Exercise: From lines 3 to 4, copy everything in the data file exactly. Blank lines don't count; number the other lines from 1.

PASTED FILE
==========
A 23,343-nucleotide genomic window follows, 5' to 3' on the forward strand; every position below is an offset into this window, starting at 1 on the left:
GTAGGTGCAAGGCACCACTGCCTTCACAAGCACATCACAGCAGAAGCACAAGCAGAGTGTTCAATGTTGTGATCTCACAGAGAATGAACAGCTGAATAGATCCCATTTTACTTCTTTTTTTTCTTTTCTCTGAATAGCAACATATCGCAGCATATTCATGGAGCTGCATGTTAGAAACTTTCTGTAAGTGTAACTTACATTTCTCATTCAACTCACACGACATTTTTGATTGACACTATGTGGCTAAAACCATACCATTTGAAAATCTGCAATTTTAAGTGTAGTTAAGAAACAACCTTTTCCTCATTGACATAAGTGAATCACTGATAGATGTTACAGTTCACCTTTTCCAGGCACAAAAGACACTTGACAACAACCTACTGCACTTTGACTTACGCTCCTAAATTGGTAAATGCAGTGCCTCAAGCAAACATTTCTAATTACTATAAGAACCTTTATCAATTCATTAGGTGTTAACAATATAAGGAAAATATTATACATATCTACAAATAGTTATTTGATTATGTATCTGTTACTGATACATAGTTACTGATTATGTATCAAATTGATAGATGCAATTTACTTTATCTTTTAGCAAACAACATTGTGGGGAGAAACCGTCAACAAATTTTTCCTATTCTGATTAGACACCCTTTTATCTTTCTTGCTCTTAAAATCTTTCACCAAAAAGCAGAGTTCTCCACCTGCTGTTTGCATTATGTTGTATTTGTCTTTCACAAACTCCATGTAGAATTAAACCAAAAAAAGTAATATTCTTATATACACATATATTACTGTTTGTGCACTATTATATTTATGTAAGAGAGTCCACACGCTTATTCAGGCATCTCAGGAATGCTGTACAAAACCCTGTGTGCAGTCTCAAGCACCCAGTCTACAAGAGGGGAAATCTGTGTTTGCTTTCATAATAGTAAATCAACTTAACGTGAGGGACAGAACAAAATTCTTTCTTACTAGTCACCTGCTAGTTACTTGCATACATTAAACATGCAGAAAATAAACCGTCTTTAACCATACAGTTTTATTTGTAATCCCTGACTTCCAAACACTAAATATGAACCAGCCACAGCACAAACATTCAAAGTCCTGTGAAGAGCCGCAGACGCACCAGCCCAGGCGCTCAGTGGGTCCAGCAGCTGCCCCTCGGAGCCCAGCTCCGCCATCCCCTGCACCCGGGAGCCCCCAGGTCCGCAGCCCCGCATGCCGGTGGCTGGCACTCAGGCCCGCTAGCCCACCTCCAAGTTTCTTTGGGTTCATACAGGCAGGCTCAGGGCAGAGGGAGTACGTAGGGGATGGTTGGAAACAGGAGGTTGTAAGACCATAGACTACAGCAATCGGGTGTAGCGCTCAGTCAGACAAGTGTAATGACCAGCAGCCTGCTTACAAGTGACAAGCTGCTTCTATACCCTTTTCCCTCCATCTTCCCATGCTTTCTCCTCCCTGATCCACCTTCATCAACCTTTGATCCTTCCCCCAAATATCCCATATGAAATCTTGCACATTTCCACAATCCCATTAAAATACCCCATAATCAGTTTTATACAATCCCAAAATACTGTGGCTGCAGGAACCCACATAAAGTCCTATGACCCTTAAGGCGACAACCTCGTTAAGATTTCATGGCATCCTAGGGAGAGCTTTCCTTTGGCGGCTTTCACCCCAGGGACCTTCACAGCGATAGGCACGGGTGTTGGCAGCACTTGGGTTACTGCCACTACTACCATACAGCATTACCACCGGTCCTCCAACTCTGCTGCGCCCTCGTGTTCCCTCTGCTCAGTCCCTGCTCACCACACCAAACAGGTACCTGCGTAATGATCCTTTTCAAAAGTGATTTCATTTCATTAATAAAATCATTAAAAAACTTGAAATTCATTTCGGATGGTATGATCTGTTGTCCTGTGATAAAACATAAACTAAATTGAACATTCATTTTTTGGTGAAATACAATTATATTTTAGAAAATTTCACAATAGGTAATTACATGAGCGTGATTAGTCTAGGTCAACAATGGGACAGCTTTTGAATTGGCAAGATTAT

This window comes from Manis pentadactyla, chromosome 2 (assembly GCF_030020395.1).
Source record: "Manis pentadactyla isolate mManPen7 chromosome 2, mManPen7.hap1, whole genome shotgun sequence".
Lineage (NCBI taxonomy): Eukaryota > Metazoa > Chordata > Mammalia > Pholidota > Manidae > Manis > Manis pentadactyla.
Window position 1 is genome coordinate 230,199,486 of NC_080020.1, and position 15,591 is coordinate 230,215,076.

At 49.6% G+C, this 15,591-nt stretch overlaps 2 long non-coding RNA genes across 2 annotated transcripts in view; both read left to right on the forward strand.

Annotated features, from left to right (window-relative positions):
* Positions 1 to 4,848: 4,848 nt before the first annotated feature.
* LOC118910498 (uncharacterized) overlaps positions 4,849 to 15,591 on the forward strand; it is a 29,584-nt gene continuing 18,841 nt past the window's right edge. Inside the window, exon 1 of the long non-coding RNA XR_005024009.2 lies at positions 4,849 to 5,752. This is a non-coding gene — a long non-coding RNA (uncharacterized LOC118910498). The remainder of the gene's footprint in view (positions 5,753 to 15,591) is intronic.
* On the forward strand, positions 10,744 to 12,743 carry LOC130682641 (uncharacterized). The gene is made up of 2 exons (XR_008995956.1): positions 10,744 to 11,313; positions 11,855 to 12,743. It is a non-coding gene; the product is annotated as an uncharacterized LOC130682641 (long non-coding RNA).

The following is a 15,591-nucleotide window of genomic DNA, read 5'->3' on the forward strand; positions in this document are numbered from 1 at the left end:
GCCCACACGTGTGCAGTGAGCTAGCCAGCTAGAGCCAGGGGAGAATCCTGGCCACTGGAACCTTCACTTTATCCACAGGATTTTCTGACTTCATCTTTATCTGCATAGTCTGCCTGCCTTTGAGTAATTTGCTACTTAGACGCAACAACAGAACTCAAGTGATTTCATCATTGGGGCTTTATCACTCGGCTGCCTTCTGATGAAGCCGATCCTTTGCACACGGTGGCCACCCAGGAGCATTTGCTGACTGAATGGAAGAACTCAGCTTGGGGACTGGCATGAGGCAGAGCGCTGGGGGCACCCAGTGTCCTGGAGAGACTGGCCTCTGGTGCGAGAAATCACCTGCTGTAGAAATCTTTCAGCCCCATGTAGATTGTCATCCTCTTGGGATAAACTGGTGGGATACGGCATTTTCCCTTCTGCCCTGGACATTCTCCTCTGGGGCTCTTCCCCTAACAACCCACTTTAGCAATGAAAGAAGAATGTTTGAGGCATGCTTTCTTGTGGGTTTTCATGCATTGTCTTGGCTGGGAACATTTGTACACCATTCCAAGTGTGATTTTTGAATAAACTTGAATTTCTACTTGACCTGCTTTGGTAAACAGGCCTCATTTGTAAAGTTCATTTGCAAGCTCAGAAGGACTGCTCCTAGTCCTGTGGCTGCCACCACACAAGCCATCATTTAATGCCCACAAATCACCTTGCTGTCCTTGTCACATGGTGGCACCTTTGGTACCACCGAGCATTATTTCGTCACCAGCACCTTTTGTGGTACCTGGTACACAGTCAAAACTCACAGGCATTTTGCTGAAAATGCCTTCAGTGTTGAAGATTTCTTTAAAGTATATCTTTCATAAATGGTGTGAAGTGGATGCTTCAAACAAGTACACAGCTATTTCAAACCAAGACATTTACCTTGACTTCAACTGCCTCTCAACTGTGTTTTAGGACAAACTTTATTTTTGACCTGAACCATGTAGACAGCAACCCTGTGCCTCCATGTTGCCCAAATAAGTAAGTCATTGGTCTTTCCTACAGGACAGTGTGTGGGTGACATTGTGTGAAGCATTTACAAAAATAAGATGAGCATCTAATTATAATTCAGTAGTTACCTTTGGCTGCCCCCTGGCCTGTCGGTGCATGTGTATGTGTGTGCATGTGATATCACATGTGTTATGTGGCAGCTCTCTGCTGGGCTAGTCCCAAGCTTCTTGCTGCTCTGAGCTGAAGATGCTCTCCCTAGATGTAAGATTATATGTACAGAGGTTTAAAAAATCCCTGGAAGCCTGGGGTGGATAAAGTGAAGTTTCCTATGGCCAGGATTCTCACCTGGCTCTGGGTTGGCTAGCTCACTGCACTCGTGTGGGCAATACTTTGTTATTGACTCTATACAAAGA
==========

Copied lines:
This window comes from Manis pentadactyla, chromosome 2 (assembly GCF_030020395.1).
Source record: "Manis pentadactyla isolate mManPen7 chromosome 2, mManPen7.hap1, whole genome shotgun sequence".